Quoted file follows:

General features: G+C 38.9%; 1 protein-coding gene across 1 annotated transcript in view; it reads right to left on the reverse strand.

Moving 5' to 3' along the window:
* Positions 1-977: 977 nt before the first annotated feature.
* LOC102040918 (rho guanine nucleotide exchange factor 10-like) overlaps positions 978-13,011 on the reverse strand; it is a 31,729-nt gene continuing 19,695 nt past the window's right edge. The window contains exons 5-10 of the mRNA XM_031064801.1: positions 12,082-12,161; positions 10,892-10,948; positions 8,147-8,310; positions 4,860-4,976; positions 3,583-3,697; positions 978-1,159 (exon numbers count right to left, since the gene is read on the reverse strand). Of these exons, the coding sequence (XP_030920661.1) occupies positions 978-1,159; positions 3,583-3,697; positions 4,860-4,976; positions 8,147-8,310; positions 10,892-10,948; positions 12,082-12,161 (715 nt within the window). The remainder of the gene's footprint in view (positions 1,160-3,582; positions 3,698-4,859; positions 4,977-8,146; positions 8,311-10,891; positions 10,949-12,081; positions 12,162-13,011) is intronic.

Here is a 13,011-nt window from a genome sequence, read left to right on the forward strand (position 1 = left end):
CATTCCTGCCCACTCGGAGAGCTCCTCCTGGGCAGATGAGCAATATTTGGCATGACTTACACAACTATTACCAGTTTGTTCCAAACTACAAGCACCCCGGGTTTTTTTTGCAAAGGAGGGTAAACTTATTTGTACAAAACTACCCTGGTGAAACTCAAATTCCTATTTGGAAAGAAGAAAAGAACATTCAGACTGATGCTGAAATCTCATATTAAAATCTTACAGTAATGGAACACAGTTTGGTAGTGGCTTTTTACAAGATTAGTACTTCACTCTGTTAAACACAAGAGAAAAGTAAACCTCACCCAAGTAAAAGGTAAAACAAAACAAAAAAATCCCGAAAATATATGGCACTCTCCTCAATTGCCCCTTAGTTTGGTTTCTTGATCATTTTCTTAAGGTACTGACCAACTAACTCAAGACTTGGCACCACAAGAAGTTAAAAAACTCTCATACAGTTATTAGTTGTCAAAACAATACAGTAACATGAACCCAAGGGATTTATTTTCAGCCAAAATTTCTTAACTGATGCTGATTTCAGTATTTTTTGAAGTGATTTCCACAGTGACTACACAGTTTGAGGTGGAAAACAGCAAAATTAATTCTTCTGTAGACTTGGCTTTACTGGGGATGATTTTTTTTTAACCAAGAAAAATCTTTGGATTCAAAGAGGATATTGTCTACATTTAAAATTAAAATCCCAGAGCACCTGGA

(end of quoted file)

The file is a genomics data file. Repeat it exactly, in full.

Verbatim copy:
General features: G+C 38.9%; 1 protein-coding gene across 1 annotated transcript in view; it reads right to left on the reverse strand.

Moving 5' to 3' along the window:
* Positions 1-977: 977 nt before the first annotated feature.
* LOC102040918 (rho guanine nucleotide exchange factor 10-like) overlaps positions 978-13,011 on the reverse strand; it is a 31,729-nt gene continuing 19,695 nt past the window's right edge. The window contains exons 5-10 of the mRNA XM_031064801.1: positions 12,082-12,161; positions 10,892-10,948; positions 8,147-8,310; positions 4,860-4,976; positions 3,583-3,697; positions 978-1,159 (exon numbers count right to left, since the gene is read on the reverse strand). Of these exons, the coding sequence (XP_030920661.1) occupies positions 978-1,159; positions 3,583-3,697; positions 4,860-4,976; positions 8,147-8,310; positions 10,892-10,948; positions 12,082-12,161 (715 nt within the window). The remainder of the gene's footprint in view (positions 1,160-3,582; positions 3,698-4,859; positions 4,977-8,146; positions 8,311-10,891; positions 10,949-12,081; positions 12,162-13,011) is intronic.

Here is a 13,011-nt window from a genome sequence, read left to right on the forward strand (position 1 = left end):
CATTCCTGCCCACTCGGAGAGCTCCTCCTGGGCAGATGAGCAATATTTGGCATGACTTACACAACTATTACCAGTTTGTTCCAAACTACAAGCACCCCGGGTTTTTTTTGCAAAGGAGGGTAAACTTATTTGTACAAAACTACCCTGGTGAAACTCAAATTCCTATTTGGAAAGAAGAAAAGAACATTCAGACTGATGCTGAAATCTCATATTAAAATCTTACAGTAATGGAACACAGTTTGGTAGTGGCTTTTTACAAGATTAGTACTTCACTCTGTTAAACACAAGAGAAAAGTAAACCTCACCCAAGTAAAAGGTAAAACAAAACAAAAAAATCCCGAAAATATATGGCACTCTCCTCAATTGCCCCTTAGTTTGGTTTCTTGATCATTTTCTTAAGGTACTGACCAACTAACTCAAGACTTGGCACCACAAGAAGTTAAAAAACTCTCATACAGTTATTAGTTGTCAAAACAATACAGTAACATGAACCCAAGGGATTTATTTTCAGCCAAAATTTCTTAACTGATGCTGATTTCAGTATTTTTTGAAGTGATTTCCACAGTGACTACACAGTTTGAGGTGGAAAACAGCAAAATTAATTCTTCTGTAGACTTGGCTTTACTGGGGATGATTTTTTTTTAACCAAGAAAAATCTTTGGATTCAAAGAGGATATTGTCTACATTTAAAATTAAAATCCCAGAGCACCTGGA